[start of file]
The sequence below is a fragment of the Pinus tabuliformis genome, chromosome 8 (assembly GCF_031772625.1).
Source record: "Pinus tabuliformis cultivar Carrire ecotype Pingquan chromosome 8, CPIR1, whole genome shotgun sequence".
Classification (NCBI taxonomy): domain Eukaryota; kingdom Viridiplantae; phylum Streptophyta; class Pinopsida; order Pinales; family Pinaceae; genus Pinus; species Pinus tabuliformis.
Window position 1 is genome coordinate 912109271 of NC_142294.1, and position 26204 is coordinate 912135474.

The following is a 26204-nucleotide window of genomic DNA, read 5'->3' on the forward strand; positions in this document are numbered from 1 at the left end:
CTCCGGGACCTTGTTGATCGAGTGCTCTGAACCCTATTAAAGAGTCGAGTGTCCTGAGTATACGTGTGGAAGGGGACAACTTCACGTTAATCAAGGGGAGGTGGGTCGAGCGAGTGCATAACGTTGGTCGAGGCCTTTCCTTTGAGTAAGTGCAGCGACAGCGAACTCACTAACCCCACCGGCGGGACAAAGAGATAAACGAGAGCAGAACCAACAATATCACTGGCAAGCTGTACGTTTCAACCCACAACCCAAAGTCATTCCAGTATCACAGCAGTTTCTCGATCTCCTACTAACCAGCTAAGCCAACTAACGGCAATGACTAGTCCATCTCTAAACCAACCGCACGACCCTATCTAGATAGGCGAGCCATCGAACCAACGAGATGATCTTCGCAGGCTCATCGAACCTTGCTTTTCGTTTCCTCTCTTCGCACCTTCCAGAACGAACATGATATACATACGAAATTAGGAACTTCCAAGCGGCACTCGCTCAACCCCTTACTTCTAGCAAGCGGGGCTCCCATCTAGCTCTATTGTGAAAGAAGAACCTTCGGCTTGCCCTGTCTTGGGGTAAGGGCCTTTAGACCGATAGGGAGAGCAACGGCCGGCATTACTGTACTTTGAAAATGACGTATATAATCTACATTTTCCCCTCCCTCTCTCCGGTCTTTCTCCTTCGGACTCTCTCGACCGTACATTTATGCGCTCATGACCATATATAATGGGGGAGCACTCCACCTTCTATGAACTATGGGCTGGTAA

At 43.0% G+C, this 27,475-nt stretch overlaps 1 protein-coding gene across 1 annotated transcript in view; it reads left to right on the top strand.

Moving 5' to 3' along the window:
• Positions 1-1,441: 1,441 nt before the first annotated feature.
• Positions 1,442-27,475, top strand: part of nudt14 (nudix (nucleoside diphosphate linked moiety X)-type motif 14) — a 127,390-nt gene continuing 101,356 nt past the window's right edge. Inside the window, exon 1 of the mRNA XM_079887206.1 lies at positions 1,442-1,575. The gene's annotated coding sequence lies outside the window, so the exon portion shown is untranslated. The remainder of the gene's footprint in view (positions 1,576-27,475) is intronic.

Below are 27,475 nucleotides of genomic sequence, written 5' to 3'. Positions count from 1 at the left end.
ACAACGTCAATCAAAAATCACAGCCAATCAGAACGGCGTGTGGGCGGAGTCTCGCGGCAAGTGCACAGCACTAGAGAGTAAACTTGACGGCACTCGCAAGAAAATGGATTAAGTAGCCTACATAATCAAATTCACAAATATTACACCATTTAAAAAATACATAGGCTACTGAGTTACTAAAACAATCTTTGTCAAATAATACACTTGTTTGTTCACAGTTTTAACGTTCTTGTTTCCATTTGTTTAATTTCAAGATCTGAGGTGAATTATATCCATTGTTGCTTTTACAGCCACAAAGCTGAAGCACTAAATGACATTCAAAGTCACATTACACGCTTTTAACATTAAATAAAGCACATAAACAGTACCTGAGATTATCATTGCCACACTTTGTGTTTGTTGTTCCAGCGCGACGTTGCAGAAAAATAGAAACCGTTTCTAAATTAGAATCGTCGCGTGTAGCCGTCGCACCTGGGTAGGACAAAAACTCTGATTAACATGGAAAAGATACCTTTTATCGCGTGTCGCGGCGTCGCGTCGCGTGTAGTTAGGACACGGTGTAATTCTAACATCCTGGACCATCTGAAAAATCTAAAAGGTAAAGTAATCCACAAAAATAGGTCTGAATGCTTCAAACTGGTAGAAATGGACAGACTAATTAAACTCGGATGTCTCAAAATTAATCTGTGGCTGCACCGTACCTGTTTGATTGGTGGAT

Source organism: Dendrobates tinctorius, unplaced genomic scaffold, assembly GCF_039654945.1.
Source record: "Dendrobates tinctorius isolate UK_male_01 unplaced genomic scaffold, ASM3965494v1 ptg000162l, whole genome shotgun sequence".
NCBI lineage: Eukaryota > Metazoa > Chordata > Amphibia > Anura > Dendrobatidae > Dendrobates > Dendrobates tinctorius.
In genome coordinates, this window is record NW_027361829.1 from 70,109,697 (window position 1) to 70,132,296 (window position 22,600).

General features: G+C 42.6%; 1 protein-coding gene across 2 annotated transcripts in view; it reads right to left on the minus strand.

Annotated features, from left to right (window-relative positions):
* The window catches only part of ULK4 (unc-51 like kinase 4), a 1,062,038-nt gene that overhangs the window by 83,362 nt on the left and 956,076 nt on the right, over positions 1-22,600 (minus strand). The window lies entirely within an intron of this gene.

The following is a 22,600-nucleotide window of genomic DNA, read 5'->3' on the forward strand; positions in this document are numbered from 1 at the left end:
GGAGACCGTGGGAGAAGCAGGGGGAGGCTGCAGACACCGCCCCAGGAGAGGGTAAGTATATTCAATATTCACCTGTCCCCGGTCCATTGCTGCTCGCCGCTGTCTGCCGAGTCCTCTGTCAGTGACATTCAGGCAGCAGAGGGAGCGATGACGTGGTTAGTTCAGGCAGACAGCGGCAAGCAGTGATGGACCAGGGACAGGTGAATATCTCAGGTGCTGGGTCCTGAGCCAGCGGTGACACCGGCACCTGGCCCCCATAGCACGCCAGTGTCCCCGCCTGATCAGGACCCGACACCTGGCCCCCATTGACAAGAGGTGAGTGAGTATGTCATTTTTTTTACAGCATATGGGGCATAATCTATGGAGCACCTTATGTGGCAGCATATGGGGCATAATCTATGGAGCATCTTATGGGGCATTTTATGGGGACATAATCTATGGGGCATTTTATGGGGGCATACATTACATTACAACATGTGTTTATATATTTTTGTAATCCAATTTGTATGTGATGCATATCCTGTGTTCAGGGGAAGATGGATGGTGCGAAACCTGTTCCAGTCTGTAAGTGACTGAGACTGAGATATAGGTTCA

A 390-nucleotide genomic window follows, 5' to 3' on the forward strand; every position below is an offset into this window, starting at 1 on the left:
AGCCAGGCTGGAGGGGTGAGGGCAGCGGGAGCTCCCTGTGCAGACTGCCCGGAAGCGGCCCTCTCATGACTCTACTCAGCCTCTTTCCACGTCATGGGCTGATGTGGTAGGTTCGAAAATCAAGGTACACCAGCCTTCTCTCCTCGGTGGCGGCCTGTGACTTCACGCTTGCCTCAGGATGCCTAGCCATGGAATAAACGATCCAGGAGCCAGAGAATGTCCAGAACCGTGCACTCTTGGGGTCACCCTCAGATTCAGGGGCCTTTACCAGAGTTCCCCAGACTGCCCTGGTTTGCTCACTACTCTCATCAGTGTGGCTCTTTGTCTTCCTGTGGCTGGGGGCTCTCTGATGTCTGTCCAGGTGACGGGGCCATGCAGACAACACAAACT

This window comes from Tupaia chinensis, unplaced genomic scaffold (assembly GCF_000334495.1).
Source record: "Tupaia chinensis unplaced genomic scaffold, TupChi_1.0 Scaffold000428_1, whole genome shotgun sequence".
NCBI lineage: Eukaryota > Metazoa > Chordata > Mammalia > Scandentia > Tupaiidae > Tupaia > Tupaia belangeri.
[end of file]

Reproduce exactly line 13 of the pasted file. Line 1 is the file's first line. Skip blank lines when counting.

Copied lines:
Source organism: Dendrobates tinctorius, unplaced genomic scaffold, assembly GCF_039654945.1.